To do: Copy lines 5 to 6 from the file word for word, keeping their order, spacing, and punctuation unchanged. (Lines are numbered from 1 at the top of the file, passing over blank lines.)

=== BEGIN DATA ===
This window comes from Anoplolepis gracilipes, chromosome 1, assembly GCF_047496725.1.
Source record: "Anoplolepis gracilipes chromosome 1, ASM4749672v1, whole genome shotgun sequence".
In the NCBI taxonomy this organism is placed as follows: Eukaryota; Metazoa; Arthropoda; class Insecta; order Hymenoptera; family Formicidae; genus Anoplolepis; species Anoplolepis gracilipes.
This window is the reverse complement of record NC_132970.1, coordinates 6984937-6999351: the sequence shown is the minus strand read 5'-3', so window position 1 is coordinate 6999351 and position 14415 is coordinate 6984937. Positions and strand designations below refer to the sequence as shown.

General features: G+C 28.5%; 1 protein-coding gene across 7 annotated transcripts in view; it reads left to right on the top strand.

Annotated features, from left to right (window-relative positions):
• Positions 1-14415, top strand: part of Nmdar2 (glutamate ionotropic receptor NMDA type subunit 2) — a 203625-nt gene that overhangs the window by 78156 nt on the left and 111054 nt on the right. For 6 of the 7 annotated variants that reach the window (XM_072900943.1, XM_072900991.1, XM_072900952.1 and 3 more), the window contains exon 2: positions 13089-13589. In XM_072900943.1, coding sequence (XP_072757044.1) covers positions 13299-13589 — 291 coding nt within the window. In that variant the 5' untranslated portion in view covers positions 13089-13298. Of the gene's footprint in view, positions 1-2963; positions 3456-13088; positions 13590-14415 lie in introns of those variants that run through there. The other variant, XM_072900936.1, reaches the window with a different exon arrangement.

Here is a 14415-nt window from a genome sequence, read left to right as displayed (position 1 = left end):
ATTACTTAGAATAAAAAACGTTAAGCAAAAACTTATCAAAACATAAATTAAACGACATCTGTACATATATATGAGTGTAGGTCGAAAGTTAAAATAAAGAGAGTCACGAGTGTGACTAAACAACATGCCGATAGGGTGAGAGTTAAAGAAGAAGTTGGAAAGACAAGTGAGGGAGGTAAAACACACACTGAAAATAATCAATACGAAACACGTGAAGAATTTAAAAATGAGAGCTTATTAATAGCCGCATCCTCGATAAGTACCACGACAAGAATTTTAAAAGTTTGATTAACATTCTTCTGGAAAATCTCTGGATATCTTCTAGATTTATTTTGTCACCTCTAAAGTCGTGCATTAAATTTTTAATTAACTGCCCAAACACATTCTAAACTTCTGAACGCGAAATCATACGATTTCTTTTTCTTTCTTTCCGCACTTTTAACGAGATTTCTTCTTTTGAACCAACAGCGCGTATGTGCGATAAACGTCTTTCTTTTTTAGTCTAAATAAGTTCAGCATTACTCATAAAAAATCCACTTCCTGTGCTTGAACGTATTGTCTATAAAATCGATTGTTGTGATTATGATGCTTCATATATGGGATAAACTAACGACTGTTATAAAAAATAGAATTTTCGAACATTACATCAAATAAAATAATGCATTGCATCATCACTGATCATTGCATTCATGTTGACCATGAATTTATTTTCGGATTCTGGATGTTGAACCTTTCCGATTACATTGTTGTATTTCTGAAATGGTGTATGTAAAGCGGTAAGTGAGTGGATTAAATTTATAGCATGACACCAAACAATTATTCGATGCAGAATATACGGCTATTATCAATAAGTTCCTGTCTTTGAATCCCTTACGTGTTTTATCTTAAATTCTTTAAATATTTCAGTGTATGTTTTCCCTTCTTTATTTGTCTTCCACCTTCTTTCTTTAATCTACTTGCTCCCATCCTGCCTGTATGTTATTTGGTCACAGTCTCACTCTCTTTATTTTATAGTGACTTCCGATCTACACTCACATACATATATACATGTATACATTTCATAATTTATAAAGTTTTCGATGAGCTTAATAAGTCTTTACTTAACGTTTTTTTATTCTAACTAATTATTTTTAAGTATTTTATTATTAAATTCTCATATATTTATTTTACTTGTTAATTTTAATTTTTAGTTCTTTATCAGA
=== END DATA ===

General features: G+C 28.5%; 1 protein-coding gene across 7 annotated transcripts in view; it reads left to right on the top strand.

Annotated features, from left to right (window-relative positions):